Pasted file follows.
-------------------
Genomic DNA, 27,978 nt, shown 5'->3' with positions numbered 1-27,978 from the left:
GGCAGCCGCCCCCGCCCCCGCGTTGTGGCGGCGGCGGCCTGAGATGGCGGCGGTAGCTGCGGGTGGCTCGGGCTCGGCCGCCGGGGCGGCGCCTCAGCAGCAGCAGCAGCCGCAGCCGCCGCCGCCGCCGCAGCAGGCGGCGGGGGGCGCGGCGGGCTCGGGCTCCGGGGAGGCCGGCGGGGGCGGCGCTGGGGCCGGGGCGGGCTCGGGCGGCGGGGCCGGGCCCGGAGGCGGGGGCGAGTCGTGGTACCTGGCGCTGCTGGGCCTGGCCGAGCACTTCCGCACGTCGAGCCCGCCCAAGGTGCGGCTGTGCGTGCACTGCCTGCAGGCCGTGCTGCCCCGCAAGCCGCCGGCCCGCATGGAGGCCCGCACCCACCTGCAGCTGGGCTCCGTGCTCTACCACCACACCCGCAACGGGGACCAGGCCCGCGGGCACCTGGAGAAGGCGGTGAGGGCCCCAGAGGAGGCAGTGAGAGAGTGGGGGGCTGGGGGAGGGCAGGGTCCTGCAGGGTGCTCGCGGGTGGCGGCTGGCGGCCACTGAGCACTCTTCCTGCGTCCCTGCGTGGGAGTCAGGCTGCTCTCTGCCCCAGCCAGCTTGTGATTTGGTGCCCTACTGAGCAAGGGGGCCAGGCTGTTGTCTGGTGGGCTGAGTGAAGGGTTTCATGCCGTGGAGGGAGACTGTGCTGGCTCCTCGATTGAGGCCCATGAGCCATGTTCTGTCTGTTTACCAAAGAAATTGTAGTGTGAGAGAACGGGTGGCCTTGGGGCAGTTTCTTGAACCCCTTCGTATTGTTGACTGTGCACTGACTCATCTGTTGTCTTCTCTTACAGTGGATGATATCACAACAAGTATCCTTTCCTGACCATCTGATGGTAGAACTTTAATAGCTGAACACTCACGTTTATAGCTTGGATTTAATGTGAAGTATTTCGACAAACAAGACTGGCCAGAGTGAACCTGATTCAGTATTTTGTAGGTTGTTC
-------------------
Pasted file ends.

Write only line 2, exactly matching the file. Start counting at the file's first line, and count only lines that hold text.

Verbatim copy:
GGCAGCCGCCCCCGCCCCCGCGTTGTGGCGGCGGCGGCCTGAGATGGCGGCGGTAGCTGCGGGTGGCTCGGGCTCGGCCGCCGGGGCGGCGCCTCAGCAGCAGCAGCAGCCGCAGCCGCCGCCGCCGCCGCAGCAGGCGGCGGGGGGCGCGGCGGGCTCGGGCTCCGGGGAGGCCGGCGGGGGCGGCGCTGGGGCCGGGGCGGGCTCGGGCGGCGGGGCCGGGCCCGGAGGCGGGGGCGAGTCGTGGTACCTGGCGCTGCTGGGCCTGGCCGAGCACTTCCGCACGTCGAGCCCGCCCAAGGTGCGGCTGTGCGTGCACTGCCTGCAGGCCGTGCTGCCCCGCAAGCCGCCGGCCCGCATGGAGGCCCGCACCCACCTGCAGCTGGGCTCCGTGCTCTACCACCACACCCGCAACGGGGACCAGGCCCGCGGGCACCTGGAGAAGGCGGTGAGGGCCCCAGAGGAGGCAGTGAGAGAGTGGGGGGCTGGGGGAGGGCAGGGTCCTGCAGGGTGCTCGCGGGTGGCGGCTGGCGGCCACTGAGCACTCTTCCTGCGTCCCTGCGTGGGAGTCAGGCTGCTCTCTGCCCCAGCCAGCTTGTGATTTGGTGCCCTACTGAGCAAGGGGGCCAGGCTGTTGTCTGGTGGGCTGAGTGAAGGGTTTCATGCCGTGGAGGGAGACTGTGCTGGCTCCTCGATTGAGGCCCATGAGCCATGTTCTGTCTGTTTACCAAAGAAATTGTAGTGTGAGAGAACGGGTGGCCTTGGGGCAGTTTCTTGAACCCCTTCGTATTGTTGACTGTGCACTGACTCATCTGTTGTCTTCTCTTACAGTGGATGATATCACAACAAGTATCCTTTCCTGACCATCTGATGGTAGAACTTTAATAGCTGAACACTCACGTTTATAGCTTGGATTTAATGTGAAGTATTTCGACAAACAAGACTGGCCAGAGTGAACCTGATTCAGTATTTTGTAGGTTGTTC